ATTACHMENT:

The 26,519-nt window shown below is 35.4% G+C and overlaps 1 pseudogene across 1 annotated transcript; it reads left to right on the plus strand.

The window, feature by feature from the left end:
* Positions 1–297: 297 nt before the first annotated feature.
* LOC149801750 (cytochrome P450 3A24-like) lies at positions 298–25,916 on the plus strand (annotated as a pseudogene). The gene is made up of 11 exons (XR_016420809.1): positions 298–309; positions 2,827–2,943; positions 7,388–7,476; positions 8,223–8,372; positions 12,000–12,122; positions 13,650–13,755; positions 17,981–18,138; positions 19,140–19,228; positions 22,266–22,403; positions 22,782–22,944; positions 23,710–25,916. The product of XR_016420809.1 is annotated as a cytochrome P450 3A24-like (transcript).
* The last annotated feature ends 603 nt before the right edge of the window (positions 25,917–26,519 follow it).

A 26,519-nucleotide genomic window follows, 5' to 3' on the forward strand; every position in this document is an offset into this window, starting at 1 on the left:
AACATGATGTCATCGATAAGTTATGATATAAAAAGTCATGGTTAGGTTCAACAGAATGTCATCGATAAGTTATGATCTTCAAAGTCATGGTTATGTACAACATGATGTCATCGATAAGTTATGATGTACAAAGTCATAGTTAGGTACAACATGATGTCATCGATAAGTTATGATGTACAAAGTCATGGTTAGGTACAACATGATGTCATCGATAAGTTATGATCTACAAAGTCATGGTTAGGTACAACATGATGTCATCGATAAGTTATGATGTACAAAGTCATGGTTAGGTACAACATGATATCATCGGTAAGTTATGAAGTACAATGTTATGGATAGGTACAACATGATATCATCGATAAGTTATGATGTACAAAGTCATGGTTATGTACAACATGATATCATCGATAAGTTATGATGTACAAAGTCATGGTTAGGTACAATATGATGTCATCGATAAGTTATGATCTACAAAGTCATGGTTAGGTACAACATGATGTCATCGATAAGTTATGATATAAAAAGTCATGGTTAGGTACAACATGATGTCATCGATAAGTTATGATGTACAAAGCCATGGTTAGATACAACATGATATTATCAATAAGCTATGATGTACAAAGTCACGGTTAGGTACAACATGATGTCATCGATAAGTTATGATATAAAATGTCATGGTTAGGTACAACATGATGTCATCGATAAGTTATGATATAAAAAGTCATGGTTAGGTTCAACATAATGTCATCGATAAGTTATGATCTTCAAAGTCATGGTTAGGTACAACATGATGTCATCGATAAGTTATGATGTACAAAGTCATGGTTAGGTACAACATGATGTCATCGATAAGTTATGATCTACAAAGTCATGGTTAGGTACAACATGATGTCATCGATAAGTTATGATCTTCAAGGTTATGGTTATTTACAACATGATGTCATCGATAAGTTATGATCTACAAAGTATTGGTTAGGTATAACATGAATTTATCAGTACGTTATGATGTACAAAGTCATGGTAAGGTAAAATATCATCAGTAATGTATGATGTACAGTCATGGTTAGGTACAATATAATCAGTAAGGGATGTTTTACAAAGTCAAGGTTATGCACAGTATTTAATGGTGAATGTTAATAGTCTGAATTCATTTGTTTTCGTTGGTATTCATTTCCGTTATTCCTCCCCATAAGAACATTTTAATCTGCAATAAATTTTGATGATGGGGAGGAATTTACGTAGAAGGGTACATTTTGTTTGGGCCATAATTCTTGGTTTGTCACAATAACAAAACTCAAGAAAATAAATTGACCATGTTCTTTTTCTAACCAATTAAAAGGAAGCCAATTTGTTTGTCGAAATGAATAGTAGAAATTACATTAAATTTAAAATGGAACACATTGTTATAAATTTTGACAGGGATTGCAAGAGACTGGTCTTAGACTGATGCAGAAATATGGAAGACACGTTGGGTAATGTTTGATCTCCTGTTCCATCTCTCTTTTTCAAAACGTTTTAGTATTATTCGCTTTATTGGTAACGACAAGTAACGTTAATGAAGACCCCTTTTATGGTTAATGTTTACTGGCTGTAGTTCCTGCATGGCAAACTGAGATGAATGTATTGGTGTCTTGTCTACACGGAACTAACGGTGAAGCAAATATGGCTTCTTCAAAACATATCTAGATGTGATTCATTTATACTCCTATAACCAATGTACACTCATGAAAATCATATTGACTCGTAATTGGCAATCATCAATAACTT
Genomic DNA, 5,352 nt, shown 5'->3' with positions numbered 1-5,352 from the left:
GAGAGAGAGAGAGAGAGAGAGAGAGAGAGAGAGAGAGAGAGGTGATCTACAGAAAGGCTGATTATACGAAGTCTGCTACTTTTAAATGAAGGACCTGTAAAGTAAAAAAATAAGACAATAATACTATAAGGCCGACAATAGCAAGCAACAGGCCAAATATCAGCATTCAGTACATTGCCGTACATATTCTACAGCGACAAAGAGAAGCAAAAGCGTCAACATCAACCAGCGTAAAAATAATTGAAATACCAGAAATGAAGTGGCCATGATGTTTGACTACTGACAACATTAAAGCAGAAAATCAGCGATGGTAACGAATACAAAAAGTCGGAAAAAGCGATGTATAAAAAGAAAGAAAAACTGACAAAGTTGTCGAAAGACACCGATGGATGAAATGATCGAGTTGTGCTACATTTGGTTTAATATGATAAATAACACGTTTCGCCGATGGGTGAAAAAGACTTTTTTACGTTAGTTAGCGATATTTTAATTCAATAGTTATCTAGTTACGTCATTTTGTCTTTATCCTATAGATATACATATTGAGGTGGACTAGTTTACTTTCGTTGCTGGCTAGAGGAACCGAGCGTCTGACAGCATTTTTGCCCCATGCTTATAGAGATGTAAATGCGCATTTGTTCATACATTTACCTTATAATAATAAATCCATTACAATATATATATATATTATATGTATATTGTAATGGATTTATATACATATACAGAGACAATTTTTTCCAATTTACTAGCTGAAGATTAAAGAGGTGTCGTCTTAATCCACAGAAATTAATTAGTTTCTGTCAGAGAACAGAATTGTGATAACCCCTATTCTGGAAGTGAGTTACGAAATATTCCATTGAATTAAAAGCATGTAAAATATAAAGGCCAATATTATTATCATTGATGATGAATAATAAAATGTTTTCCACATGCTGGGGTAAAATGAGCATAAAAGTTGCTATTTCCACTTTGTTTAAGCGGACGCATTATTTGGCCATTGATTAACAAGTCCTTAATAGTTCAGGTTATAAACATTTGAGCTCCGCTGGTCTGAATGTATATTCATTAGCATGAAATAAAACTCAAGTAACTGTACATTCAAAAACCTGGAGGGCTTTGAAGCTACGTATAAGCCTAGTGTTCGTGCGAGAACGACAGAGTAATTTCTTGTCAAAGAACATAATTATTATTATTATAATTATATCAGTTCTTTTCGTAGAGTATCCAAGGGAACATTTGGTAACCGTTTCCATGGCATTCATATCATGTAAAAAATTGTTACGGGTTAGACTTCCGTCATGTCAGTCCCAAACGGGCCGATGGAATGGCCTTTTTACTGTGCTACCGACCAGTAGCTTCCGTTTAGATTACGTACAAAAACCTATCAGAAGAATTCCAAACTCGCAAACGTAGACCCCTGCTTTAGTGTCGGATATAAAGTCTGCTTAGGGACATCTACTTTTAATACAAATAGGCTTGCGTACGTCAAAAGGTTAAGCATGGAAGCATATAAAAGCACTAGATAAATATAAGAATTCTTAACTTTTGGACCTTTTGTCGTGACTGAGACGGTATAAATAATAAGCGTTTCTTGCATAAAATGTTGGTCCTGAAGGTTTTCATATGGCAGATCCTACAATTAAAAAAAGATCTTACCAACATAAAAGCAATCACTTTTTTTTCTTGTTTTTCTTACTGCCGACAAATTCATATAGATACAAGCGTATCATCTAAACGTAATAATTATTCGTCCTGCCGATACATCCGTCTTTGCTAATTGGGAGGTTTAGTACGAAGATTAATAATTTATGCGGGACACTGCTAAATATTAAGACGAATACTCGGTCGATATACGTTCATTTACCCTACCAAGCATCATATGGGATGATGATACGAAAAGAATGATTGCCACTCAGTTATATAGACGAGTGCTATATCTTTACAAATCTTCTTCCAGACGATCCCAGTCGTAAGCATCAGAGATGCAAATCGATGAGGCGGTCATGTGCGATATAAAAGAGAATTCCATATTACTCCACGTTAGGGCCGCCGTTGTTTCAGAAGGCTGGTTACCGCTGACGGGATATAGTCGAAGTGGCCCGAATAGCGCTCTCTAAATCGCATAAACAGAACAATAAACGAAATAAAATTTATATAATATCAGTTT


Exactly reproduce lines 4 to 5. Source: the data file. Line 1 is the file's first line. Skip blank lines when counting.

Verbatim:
* LOC149801750 (cytochrome P450 3A24-like) lies at positions 298–25,916 on the plus strand (annotated as a pseudogene). The gene is made up of 11 exons (XR_016420809.1): positions 298–309; positions 2,827–2,943; positions 7,388–7,476; positions 8,223–8,372; positions 12,000–12,122; positions 13,650–13,755; positions 17,981–18,138; positions 19,140–19,228; positions 22,266–22,403; positions 22,782–22,944; positions 23,710–25,916. The product of XR_016420809.1 is annotated as a cytochrome P450 3A24-like (transcript).
* The last annotated feature ends 603 nt before the right edge of the window (positions 25,917–26,519 follow it).